Rats and mice are becoming increasingly resistant to toxic pesticides in more and more parts of the Netherlands. Researchers from the Foundation for Knowledge and Advice Center for Animal Pests (KAD) and Wageningen University came to this conclusion in a study done for the Ministry of Infrastructure and Water Management.
The study examined over 2,000 rodents, mostly brown rats and house mice. Of the latter group, 38 percent were resistant to poison, and 17 percent of brown rats studied were less sensitive to toxic pesticides.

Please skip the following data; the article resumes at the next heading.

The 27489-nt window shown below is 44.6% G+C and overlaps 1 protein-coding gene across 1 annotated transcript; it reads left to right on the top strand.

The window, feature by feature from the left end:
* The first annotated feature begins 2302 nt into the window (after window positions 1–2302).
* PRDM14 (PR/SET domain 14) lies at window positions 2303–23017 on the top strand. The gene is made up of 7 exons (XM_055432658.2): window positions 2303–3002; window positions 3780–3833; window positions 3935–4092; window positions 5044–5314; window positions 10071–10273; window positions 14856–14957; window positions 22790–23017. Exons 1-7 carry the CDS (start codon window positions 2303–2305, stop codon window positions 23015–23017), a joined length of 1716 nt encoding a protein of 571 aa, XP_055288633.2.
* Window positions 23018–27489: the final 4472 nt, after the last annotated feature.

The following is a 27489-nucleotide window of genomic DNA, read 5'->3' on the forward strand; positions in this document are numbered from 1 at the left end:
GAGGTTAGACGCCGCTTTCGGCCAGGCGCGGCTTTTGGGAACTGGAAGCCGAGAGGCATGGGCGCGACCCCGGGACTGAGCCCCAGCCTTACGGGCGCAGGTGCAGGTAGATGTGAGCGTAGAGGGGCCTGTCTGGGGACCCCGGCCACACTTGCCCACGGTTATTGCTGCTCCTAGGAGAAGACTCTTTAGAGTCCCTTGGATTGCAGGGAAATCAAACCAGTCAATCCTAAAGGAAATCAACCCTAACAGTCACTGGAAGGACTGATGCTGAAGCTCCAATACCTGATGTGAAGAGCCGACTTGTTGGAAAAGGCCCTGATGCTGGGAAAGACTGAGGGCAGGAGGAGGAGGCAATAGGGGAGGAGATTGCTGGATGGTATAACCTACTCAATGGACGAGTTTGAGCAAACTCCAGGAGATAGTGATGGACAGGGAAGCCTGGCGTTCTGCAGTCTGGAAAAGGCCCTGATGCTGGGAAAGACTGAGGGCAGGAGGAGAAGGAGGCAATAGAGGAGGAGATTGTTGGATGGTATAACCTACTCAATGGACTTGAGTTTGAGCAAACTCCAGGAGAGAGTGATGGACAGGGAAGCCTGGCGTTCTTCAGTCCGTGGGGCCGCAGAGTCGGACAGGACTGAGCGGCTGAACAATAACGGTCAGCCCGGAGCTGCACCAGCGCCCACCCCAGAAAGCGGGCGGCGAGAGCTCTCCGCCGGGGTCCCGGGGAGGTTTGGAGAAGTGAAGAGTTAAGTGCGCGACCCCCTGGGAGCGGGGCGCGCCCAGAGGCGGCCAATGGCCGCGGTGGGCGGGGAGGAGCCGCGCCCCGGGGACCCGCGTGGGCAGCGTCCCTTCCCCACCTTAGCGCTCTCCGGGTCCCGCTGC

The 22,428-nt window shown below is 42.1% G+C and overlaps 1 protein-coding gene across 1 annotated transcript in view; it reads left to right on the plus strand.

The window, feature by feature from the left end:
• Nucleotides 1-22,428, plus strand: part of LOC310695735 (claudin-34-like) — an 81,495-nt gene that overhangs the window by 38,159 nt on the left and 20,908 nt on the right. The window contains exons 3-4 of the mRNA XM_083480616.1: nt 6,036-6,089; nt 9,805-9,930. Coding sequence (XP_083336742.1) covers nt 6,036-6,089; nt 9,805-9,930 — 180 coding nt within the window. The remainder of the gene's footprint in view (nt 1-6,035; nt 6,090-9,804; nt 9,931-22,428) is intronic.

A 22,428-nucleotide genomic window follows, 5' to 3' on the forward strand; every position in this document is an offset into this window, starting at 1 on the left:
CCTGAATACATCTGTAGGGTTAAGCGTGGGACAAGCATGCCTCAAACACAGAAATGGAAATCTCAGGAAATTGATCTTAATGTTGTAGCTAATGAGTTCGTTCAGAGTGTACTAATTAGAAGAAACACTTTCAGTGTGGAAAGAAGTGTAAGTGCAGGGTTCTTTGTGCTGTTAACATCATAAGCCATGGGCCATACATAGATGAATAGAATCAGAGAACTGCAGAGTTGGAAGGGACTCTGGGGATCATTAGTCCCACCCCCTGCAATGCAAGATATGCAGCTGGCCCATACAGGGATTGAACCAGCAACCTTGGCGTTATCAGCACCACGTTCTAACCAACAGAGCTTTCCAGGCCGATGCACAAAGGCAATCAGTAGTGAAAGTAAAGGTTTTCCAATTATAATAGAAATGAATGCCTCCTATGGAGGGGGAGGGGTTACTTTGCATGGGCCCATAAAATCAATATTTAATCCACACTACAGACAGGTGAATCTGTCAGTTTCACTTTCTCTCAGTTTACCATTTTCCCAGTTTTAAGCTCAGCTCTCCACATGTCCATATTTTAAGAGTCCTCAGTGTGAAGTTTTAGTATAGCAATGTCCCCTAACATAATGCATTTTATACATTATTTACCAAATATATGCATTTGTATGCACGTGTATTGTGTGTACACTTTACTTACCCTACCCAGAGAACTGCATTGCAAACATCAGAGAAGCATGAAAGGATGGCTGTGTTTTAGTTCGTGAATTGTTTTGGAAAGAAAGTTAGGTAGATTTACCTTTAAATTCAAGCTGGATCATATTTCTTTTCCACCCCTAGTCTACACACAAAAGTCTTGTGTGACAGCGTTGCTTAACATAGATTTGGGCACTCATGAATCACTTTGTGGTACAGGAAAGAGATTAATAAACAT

These figures are national averages, but there are differences at ar regional level. In some regions, only resistant rats were found. In others, none of the tested rats were resistant. The same applies to the mice studied.
The consequence of resistance is that rodents can be controlled less effectively. State Secretary Vivianne Heijnen of Infrastructure and Water Management sent the report to parliament this week and stressed the importance of monitoring, prevention, and control without using chemical agents.
From January 2023, the rules for toxic pesticides will be tightened in the Netherlands, and only certified companies will be allowed to use chemical agents to control rats and mice.